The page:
Intersex Human Rights Australia unanimously supports the establishment of an Aboriginal and Torres Strait Islander Voice in this year’s referendum. We encourage anyone who meaningfully engages with human rights issues to vote yes in the referendum on October 14th. This represents a unique opportunity to help restore autonomy the the world’s oldest continuous culture, and we see it as vital to maintaining momentum on Indigenous rights in Australia.
IHRA is a human rights organisation that operates right across Australia, with staff members that work from the lands of the Ngunnawal, Ngambri, Gubbi Gubbi, Kaurna, Wiradjuri, and Bundjalung people. The work that we do and the people that we work for extend Australia wide and therefore the discussion of rights and justice for Aboriginal and Torres Strait Islander people is inextricable from our own work. We cannot in good conscience fight for the dignity and justice of intersex people without also being clear in our support for other intersecting populations who face fundamental violations.
We recognise that sovereignty was never ceded or extinguished. We are grateful to share connection with this country, and pay our respect to the culture and community that has been protected by elders past and present. We recognise the ongoing impact of genocide on Aboriginal and Torres Strait Islander peoples, the devastation of colonisation, the stolen generation, through to deaths in custody today. Whether systemic or direct, these harms have a measurable impact on the health and well being of all First Nation people. It is the duty of all Australians to recognise the intergenerational trauma that hurts the heart of our country and find meaningful solutions together. As per the 2020 Darlington statement we recognise and endorse the Uluru Statement from the Heart as one such pathway forward.
It is important to acknowledge that this year’s referendum is but one step in the journey Australia must make together to reconcile it’s violent history. After the marriage equality postal survey we found ourselves struggling against a perception that all LGBTIQA+ issues had been resolved, slowing our progress towards intersex justice. Whatever the outcome of this referendum, we cannot become complacent to the issues the Voice seeks to address. These are not issues that go away because the people of Australia decide they aren’t ready to confront them. It is necessary to maintain momentum through this process and after it regardless of the outcome.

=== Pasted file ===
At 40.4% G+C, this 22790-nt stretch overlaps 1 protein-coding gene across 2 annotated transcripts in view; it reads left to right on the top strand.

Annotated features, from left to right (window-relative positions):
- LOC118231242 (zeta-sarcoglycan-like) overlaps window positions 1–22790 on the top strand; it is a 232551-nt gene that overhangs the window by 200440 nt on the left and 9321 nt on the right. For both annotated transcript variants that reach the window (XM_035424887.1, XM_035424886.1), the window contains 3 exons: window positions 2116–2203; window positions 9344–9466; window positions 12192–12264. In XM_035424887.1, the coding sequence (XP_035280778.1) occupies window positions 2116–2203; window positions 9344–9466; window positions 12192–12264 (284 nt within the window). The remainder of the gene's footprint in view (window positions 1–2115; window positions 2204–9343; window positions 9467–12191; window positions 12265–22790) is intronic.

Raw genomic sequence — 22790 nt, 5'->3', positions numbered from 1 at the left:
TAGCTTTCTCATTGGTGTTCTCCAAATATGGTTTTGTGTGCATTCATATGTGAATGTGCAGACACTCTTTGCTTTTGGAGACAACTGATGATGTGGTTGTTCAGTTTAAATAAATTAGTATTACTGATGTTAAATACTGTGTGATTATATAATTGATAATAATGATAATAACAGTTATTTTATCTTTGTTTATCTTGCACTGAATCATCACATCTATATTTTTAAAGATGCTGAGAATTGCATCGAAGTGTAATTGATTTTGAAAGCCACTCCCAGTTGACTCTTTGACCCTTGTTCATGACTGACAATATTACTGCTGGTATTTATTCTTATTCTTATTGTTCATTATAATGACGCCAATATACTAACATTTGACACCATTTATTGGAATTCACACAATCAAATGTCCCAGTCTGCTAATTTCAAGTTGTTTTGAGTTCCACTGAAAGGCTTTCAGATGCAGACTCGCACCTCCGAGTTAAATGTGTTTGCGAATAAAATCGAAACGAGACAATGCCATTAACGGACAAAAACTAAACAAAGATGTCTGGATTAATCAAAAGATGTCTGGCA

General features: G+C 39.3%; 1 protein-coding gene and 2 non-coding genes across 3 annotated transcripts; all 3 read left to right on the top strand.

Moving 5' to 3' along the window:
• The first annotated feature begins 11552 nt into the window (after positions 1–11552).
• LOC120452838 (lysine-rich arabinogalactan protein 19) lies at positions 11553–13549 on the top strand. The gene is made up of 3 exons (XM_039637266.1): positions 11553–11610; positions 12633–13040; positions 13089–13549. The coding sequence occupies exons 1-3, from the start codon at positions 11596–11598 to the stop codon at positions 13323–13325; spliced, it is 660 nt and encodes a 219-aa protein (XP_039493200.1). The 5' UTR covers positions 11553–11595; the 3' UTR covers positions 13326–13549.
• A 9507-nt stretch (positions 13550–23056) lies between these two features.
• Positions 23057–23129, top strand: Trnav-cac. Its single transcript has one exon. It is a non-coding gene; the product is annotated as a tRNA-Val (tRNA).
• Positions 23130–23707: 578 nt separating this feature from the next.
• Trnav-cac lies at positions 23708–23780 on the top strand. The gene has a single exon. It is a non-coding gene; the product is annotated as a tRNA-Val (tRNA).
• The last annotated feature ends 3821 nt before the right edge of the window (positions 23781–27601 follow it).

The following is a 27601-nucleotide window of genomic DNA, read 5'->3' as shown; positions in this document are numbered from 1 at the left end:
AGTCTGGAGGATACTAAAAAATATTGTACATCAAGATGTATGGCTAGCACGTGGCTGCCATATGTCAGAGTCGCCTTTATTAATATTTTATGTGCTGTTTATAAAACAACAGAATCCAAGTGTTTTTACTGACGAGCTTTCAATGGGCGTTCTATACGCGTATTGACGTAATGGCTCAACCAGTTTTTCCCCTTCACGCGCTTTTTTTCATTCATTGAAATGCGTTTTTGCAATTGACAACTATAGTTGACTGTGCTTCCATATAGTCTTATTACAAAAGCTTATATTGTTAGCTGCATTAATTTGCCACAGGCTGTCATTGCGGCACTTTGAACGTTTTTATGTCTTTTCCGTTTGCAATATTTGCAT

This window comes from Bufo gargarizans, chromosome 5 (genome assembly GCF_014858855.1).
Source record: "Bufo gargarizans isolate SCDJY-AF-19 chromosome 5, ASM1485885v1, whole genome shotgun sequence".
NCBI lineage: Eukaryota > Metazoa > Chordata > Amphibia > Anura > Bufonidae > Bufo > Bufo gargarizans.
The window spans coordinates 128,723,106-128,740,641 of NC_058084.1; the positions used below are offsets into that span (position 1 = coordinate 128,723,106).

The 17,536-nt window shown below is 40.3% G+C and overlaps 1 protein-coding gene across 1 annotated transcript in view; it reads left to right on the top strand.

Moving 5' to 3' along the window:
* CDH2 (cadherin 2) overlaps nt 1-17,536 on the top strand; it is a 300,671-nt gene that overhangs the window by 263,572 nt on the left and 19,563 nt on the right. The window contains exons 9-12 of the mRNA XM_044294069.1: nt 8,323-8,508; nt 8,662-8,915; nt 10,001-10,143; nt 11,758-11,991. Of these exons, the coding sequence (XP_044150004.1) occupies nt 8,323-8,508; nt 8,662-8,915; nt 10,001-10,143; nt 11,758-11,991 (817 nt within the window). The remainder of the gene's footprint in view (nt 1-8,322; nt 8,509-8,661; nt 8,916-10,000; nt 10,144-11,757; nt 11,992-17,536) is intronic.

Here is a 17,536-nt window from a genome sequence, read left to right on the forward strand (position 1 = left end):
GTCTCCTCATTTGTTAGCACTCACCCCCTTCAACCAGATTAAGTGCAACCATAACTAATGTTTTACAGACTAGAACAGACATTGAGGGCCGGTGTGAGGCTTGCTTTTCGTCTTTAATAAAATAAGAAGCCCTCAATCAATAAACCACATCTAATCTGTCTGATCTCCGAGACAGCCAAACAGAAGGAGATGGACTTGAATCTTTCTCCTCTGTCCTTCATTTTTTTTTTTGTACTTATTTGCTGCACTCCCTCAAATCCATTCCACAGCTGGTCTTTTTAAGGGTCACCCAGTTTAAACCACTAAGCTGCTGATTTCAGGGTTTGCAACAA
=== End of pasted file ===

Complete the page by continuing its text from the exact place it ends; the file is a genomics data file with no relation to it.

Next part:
Much like the postal survey resulted in a spike of harassment and negativity towards our communities we would also like to acknowledge a spike in harassment and negativity towards Aboriginal and Torres Strait Islander people during this process. We condemn disingenuous and bad faith arguments intended to undermine and attack the democratic process by instilling fear in those who are uncertain or apathetic. We abhor racism outright, there is no place for attacking people through this referendum period. Negative and harmful discourse takes a toll on vulnerable communities. The relentless demand to justify human rights progress is burden enough, without needing to deal with toxicity across all media and community. We encourage people to look after each other through this time.
We must make the most of this opportunity to heal as a country.
Vote Yes to the Voice.
Authorised by Morgan Carpenter, Intersex Human Rights Australia, Lismore